0801V Pepeke Henua Locational Sentences #1

Basic Locational Sentences in Hawaiian: “Something is Somewhere”

This 26 minute video introduces one of the most basic and useful of all pepeke: the Pepeke Henua locational sentence pattern. The Pepeke Henua allows us to express the idea that “something is somewhere”, either in time or space (place). This first video will introduce the use of Pepeke Henua to locate something in space (place) only, not in time. The difference is apparent in the following two examples in English:

The party is at the houseplace
The party is tomorrowtime

Let’s Get Started

I intentionally keep the structure of the piko and poʻo very simple, so that you can focus mainly of the new structure. This video also has a table of words you can use to make your own Pepeke Henua for practice. After you have an understanding at this level, you can go on to V0802 Pepeke Henua, Part Two (“something is somewhen”) to learn about Pepeke Henua and placing events in time.

Next Steps

The video I suggest you view or re-view immediately after this one, however, is V0604 Memeʻa-type Words. You should understand the term “memeʻa” before getting too far into the Pepeke series of videos.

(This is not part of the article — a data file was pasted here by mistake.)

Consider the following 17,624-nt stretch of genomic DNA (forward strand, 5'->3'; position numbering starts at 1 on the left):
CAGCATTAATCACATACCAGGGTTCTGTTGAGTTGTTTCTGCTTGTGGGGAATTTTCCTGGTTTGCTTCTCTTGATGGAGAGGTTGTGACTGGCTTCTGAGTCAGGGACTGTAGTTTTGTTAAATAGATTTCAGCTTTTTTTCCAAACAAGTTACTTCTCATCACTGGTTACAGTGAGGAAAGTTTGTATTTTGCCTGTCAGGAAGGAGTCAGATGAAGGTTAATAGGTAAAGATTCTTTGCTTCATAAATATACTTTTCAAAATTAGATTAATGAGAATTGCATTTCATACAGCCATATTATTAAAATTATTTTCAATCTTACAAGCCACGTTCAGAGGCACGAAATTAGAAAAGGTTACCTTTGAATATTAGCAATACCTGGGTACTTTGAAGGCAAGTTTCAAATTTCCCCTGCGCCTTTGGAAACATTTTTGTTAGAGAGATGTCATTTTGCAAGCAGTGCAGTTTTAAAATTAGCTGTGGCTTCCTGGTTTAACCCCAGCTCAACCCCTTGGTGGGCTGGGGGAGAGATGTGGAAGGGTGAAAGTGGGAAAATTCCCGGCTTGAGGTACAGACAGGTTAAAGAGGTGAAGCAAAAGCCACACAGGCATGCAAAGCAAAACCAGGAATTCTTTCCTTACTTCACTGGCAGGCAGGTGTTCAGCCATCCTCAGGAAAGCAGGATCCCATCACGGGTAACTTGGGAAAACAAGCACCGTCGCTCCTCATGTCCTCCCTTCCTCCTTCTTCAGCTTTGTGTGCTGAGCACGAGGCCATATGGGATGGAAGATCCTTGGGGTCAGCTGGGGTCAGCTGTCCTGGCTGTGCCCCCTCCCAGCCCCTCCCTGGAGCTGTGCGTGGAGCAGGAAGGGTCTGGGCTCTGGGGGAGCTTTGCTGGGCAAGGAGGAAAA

If you arrived at this page and are wondering, “What is this guy talking about? Pepeke? Piko?!” then go back to the introduction to the Pepeke at V0800 Pepeke, an Introduction.

Aloha pepeke

Video Outline

  1. “something is somewhere”
  2. located something in time or place
  3. nice, easy pepeke to learn
  4. three poke pieces: poʻo, piko, and ʻawe
  5. examples
  6. practice
  7. review
  8. next video suggestion

Length: 26 minutes

Video Links for V0702 Papani Part I

We are working on replacing this video.

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One comment on “0801V Pepeke Henua Locational Sentences #1
  1. Aloha mui Kumu Kaliko!

    Haʻawina kahi, Katie Meloan

    Aia / ke kaʻa / ihea?
    Aia / ke Kaʻa / me kona makuakane.

    Aia / ke kona makuakane / ihea?
    Aia / ke kona makuakane / i ke kula.

    Aia / ka ʻilio / ihea?
    Aia / ka ʻilio / me ke kaikamahane.
    Aia / ke kaikamahane / ihea?
    Aia / ke kaikamahale / ma ka hale.

    Aia / ka puke / ihea?
    Aia / ka puke / ma ke pakaukau.
    Aia / ke pakaukau / ihea?
    Aia / ke pakaukau / ma Hilo.

    Aia / kona makuahine / ihea?
    Aia / kona makuahine / ma ka hale.
    Aia / ke popoki / ihea?
    Aia / ke popoki / ma ka hale. (too or also?)

    Aia / ka noho / ihea?
    Aia / ka noho / i ka hale.

    Aia / ke kekeiki / ihea?
    Aia / ke kekeiki / ma ka moe!

    Kumu Kaliko, I am enjoying your lessons very much. Iʻm so glad I found ʻolelo/online! I watch “Aha Puna[na Leo]” too, but Hina speaks a bit fast for me. I realize I left the kahako out, but I have not yet figured out how to program my computer to do this, even though I have it set to Hawaiʻian?? Please pardon this omission.
    Mahalo nui! Katie

Pane mai

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